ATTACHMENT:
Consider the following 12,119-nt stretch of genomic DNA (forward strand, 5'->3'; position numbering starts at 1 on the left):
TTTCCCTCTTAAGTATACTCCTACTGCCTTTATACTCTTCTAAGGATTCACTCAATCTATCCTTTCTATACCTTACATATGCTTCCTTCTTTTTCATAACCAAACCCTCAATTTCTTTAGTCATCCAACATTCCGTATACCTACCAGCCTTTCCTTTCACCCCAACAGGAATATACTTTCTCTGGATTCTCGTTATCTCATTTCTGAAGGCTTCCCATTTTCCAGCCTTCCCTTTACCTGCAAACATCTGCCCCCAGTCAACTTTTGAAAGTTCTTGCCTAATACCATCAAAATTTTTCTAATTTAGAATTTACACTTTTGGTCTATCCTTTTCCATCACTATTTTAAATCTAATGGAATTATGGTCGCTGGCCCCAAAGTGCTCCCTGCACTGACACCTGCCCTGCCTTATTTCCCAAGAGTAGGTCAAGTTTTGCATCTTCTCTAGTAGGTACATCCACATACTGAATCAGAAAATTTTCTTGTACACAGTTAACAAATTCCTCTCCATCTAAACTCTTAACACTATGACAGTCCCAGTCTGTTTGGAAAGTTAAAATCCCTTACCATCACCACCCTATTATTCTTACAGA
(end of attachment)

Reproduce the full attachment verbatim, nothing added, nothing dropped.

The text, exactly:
Consider the following 12,119-nt stretch of genomic DNA (forward strand, 5'->3'; position numbering starts at 1 on the left):
TTTCCCTCTTAAGTATACTCCTACTGCCTTTATACTCTTCTAAGGATTCACTCAATCTATCCTTTCTATACCTTACATATGCTTCCTTCTTTTTCATAACCAAACCCTCAATTTCTTTAGTCATCCAACATTCCGTATACCTACCAGCCTTTCCTTTCACCCCAACAGGAATATACTTTCTCTGGATTCTCGTTATCTCATTTCTGAAGGCTTCCCATTTTCCAGCCTTCCCTTTACCTGCAAACATCTGCCCCCAGTCAACTTTTGAAAGTTCTTGCCTAATACCATCAAAATTTTTCTAATTTAGAATTTACACTTTTGGTCTATCCTTTTCCATCACTATTTTAAATCTAATGGAATTATGGTCGCTGGCCCCAAAGTGCTCCCTGCACTGACACCTGCCCTGCCTTATTTCCCAAGAGTAGGTCAAGTTTTGCATCTTCTCTAGTAGGTACATCCACATACTGAATCAGAAAATTTTCTTGTACACAGTTAACAAATTCCTCTCCATCTAAACTCTTAACACTATGACAGTCCCAGTCTGTTTGGAAAGTTAAAATCCCTTACCATCACCACCCTATTATTCTTACAGA